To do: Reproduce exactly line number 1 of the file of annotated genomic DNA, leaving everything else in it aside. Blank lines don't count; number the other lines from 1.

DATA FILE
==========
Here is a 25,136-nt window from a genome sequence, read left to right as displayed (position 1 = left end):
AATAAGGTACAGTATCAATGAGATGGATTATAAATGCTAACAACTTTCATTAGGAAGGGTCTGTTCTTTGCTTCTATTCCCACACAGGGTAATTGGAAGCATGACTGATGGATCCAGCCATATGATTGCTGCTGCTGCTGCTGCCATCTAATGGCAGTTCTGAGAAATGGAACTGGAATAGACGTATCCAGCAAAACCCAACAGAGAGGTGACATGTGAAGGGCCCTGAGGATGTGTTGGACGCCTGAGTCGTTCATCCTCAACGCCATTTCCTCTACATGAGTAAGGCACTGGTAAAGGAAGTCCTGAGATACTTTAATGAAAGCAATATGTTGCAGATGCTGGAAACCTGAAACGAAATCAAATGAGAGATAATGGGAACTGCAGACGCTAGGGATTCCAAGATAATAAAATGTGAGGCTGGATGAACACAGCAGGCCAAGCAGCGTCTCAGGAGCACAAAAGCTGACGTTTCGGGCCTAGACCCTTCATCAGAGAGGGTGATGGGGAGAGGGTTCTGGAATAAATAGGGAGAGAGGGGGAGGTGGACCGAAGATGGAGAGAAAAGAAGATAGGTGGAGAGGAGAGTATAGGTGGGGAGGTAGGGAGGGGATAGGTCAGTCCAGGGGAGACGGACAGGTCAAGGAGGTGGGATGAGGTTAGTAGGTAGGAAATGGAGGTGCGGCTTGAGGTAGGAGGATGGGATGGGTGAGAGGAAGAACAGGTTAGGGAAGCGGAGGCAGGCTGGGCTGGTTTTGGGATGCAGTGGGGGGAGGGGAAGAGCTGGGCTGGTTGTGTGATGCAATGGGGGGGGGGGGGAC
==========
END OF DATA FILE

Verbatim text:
Here is a 25,136-nt window from a genome sequence, read left to right as displayed (position 1 = left end):